The dream that failed via The Economist

A year after Fukushima, the future for nuclear power is not bright—for reasons of cost as much as safety


In any country independent regulation is harder when the industry being regulated exists largely by government fiat. Yet, as our special report this week explains, without governments private companies would simply not choose to build nuclear-power plants. This is in part because of the risks they face from local opposition and changes in government policy (seeing Germany’s nuclear-power stations, which the government had until then seen as safe, shut down after Fukushima sent a chilling message to the industry). But it is mostly because reactors are very expensive indeed. Lower capital costs once claimed for modern post-Chernobyl designs have not materialised. The few new reactors being built in Europe are far over their already big budgets. And in America, home to the world’s largest nuclear fleet, shale gas has slashed the costs of one of the alternatives; new nuclear plants are likely only in still-regulated electricity markets such as those of the south-east.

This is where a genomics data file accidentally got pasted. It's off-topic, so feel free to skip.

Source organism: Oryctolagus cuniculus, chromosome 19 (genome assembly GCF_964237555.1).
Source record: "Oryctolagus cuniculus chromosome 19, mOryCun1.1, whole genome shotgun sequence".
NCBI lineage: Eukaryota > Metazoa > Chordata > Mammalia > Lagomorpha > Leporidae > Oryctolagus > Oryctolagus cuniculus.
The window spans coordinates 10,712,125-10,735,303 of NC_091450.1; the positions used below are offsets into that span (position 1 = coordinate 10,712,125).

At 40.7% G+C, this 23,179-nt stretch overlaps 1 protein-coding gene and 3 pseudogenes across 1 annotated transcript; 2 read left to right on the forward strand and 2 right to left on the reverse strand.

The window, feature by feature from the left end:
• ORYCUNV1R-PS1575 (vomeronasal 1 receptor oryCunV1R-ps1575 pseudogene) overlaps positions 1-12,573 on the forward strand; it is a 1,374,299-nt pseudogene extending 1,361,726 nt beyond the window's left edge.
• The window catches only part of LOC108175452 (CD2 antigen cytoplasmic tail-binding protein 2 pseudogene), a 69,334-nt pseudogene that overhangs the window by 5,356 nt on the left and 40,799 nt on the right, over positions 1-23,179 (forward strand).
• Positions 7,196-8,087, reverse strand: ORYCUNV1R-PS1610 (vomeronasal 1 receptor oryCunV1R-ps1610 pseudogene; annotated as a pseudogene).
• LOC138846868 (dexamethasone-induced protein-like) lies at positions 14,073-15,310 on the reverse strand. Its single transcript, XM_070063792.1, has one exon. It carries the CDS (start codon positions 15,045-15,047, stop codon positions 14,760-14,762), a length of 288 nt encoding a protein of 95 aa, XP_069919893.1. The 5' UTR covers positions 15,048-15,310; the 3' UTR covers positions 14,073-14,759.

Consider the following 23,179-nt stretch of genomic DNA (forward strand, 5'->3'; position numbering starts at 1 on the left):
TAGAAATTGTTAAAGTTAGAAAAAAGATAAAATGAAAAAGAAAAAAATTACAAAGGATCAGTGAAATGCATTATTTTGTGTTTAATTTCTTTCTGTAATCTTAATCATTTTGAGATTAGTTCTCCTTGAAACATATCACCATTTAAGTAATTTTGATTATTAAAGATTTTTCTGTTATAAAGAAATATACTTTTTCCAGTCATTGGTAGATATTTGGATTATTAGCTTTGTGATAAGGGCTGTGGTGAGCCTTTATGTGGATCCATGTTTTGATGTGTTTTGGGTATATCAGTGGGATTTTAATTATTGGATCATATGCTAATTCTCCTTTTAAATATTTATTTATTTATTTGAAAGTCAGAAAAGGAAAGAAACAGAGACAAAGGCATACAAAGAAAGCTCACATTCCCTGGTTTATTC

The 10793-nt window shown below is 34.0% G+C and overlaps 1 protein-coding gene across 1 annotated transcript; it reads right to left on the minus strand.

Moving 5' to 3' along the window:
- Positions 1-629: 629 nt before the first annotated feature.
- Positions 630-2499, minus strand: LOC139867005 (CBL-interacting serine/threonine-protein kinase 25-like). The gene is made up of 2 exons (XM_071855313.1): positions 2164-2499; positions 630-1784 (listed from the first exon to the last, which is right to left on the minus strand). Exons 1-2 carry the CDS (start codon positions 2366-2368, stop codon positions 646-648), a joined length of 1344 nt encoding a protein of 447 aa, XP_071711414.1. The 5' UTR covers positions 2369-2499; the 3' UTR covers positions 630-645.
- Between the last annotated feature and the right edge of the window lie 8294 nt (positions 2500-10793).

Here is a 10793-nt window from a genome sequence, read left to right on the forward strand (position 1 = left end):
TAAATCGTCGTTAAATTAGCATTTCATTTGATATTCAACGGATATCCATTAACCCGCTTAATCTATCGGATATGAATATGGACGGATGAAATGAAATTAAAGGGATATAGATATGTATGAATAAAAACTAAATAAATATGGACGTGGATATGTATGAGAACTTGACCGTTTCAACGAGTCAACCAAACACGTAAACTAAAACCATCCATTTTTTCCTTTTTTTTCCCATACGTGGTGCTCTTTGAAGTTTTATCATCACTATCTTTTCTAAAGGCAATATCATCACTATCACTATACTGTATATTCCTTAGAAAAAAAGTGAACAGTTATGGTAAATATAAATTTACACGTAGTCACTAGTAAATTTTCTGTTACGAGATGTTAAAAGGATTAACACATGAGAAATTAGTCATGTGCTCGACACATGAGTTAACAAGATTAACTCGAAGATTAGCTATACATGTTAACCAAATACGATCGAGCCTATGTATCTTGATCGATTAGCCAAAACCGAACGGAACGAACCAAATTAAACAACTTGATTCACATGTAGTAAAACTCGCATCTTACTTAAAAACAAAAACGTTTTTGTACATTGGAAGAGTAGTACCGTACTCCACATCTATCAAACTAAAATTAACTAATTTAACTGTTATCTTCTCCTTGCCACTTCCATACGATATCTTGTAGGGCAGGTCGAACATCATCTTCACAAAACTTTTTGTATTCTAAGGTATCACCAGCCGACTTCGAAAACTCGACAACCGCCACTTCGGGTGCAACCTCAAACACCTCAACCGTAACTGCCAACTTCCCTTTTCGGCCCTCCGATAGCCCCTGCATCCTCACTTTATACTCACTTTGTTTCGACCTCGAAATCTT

A technology for a more expensive world

For nuclear to play a greater role, either it must get cheaper or other ways of generating electricity must get more expensive. In theory, the second option looks promising: the damage done to the environment by fossil fuels is currently not paid for. Putting a price on carbon emissions that recognises the risk to the climate would drive up fossil-fuel costs. We have long argued for introducing a carbon tax (and getting rid of energy subsidies). But in practice carbon prices are unlikely to justify nuclear. Britain’s proposed carbon floor price—the equivalent in 2020 of €30 ($42) a tonne in 2009 prices, roughly four times the current price in Europe’s carbon market—is designed to make nuclear investment enticing enough for a couple of new plants to be built. Even so, it appears that other inducements will be needed. There is little sign, as yet, that a price high enough to matter can be set and sustained anywhere.

Read the entire article at The dream that failed

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